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The Columbia Chronicle

Regina Taylor partners with Columbia for Black Album Mixtape project

Regina+Taylor+expresses+to+students+at+Columbia+College+Chicago+that+the+writer%E2%80%99s+strike+occurring+is+necessary+for+the+industry.+Taylor+talks+at+33+E.+Ida+B.+Wells+Dr.%2C+on+Monday%2C+Sept.+18%2C+2023%2C+about+the+multiple+factors+such+as+AI%2C+ethics+and+industry+standards.
Kaelah Serrano
Regina Taylor expresses to students at Columbia College Chicago that the writer’s strike occurring is necessary for the industry. Taylor talks at 33 E. Ida B. Wells Dr., on Monday, Sept. 18, 2023, about the multiple factors such as AI, ethics and industry standards.

Actress and playwright Regina Taylor will partner with Columbia for her next Black Album Mixtape initiative similar to the one she did at Southern Methodist University in 2021.

What it means for students: “The Black Album Mixtape is an opportunity for students to start a discussion about pressing issues such as gender inequality, racial injustice, LGBTQ+ rights through whatever artistic medium they choose,” Taylor said during a visit to a journalism class on Monday, Sept. 18.

For the project at Southern Methodist, students were invited to contribute to the conversation after the year of “racial-reckoning” in 2020. The mission of the project explored how artists advance social justice through their work, particularly during COVID-19.

What Taylor is saying: Students at Columbia are invited to engage in discussions about themes of what’s going on in the world today. “I challenge people to stand up, speak out. We need to have these conversations and we need to have them now. Rights are slowly being stripped away and at some point, each and everyone of you will be affected,” Taylor said.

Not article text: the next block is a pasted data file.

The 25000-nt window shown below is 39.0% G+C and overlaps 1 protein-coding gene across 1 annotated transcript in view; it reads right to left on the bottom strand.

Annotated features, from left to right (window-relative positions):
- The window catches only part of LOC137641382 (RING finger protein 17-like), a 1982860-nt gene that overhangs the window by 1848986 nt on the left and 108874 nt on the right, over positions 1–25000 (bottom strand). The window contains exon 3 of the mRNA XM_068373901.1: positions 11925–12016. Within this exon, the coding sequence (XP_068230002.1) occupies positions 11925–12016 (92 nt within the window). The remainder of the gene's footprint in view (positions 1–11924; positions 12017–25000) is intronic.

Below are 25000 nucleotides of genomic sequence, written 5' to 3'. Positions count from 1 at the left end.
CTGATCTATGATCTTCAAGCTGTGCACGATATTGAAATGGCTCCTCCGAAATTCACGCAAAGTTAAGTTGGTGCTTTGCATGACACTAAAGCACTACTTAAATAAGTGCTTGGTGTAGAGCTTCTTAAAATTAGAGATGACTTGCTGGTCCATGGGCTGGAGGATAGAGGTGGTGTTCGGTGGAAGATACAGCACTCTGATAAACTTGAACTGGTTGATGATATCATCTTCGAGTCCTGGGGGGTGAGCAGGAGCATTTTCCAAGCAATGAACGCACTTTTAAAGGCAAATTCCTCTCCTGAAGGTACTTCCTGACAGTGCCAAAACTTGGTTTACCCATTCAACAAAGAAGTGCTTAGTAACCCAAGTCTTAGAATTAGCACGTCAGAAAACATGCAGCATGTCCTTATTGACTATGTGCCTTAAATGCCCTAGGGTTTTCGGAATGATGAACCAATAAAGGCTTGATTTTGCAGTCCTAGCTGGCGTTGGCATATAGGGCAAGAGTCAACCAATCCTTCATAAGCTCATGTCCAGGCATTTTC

The work will be collected for a special digital archive.

What students are saying: “I think it’ll do Columbia some good to diversify the art scene here and give everyone a voice and a platform,” said creative writing major Sofia Wheelock. “It’s really important that all forms of media art are used to tell the stories of all different kinds of people.”

Taylor will return to Columbia at 3 p.m. on Friday, Sept. 22, for a kickoff session in the Music Center Concert Hall.

“Art changes the world,” said sophomore musical theatre major Shelbee Taylor. “Creating art that changes people is important. Me and my friends write songs, not because it’s relatable but because of the indescribable feeling we get when we hear or see something that completely captures our emotions, that’s why we need artists during times like this,”

What’s happening at Columbia: Students at Columbia will be invited to participate through various art forms.

The theme for the Columbia project is “Stand Up, Speak Out,” Students are invited to create work around the following idea from Taylor, presented in poetic form:

“Make a Change.

We are now on the brink – 2023. After 2020 we were defined by Covid, social protests

ignited by George Floyd and an incendiary Presidential race.

As we examine our past, challenging who we believe ourselves to be –

How do we deal with the rollbacks that will affect generations to come?

There’s work to be done.

How will your voice make a difference today?

2023

WHAT DO I DREAM?

WHAT WILL I DO?

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About the Contributors
Vivian Richey, Assistant Campus Editor
vrichey@columbiachronicle.com   Vivian Richey is a sophomore journalism major, who reports on the college's Faculty Senate, Columbia's COVID-19 protocols and campus art exhibitions. She joined the Chronicle in January 2023.   Hometown: St. Louis, Missouri
Kaelah Serrano, Director of Photography
kserrano@columbiachronicle.com   Kaelah Serrano is a junior photojournalism major. She has covered music festivals, campus art exhibitions and metro parades and protests. Serrano joined the Chronicle in January 2023.   Hometown: Chicago, Illinois